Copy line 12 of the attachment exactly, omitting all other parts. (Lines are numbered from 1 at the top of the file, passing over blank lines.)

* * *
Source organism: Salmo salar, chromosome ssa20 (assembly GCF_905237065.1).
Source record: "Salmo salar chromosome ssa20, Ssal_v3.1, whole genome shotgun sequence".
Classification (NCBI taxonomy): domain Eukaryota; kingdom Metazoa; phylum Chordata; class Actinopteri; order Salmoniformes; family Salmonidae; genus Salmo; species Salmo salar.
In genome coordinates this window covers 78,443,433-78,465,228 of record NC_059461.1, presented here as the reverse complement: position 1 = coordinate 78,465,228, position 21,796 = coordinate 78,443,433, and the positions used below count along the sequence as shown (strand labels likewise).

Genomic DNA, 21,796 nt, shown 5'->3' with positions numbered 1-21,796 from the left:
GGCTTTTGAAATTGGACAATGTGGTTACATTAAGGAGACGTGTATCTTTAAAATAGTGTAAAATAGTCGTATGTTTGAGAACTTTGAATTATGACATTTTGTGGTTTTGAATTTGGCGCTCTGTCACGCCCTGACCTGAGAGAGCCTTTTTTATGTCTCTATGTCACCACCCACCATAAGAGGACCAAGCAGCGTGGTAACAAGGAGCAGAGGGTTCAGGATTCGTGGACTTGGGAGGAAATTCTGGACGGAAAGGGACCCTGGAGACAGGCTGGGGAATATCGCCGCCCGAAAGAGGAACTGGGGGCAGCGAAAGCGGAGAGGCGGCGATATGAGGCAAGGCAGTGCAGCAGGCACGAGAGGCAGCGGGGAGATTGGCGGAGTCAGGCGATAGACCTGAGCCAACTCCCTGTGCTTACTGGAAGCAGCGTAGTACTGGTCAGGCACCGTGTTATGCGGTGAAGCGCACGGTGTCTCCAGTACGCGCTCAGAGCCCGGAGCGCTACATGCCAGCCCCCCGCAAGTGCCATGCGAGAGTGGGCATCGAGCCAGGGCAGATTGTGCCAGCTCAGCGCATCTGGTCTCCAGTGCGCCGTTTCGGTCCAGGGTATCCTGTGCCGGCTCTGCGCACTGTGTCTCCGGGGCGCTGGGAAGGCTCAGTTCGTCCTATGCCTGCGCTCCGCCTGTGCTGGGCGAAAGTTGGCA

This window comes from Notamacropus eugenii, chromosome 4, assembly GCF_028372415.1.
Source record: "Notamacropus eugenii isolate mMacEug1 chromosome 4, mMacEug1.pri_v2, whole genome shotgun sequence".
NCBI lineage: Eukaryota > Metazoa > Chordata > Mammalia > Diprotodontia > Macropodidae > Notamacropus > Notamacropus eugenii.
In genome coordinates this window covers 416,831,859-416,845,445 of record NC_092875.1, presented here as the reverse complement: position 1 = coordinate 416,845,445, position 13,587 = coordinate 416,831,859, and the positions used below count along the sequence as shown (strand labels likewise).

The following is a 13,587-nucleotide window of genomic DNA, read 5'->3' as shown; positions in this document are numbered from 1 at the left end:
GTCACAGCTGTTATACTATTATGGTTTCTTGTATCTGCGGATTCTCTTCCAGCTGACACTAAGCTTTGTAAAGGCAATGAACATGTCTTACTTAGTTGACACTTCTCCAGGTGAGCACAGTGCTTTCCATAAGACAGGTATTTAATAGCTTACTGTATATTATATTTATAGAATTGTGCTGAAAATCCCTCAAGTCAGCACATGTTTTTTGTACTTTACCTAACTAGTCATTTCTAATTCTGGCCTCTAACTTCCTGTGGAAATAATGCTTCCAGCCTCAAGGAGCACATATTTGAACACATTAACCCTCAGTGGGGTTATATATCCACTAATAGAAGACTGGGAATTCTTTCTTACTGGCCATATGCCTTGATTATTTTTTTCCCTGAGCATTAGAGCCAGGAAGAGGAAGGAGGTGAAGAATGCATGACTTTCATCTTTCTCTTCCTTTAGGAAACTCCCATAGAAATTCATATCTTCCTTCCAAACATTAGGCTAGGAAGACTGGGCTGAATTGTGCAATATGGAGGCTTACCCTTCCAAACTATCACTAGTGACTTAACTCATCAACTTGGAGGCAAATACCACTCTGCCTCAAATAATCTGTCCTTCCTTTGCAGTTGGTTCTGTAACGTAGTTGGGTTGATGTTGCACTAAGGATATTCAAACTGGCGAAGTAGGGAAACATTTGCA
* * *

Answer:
GTCACAGCTGTTATACTATTATGGTTTCTTGTATCTGCGGATTCTCTTCCAGCTGACACTAAGCTTTGTAAAGGCAATGAACATGTCTTACTTAGTTGACACTTCTCCAGGTGAGCACAGTGCTTTCCATAAGACAGGTATTTAATAGCTTACTGTATATTATATTTATAGAATTGTGCTGAAAATCCCTCAAGTCAGCACATGTTTTTTGTACTTTACCTAACTAGTCATTTCTAATTCTGGCCTCTAACTTCCTGTGGAAATAATGCTTCCAGCCTCAAGGAGCACATATTTGAACACATTAACCCTCAGTGGGGTTATATATCCACTAATAGAAGACTGGGAATTCTTTCTTACTGGCCATATGCCTTGATTATTTTTTTCCCTGAGCATTAGAGCCAGGAAGAGGAAGGAGGTGAAGAATGCATGACTTTCATCTTTCTCTTCCTTTAGGAAACTCCCATAGAAATTCATATCTTCCTTCCAAACATTAGGCTAGGAAGACTGGGCTGAATTGTGCAATATGGAGGCTTACCCTTCCAAACTATCACTAGTGACTTAACTCATCAACTTGGAGGCAAATACCACTCTGCCTCAAATAATCTGTCCTTCCTTTGCAGTTGGTTCTGTAACGTAGTTGGGTTGATGTTGCACTAAGGATATTCAAACTGGCGAAGTAGGGAAACATTTGCA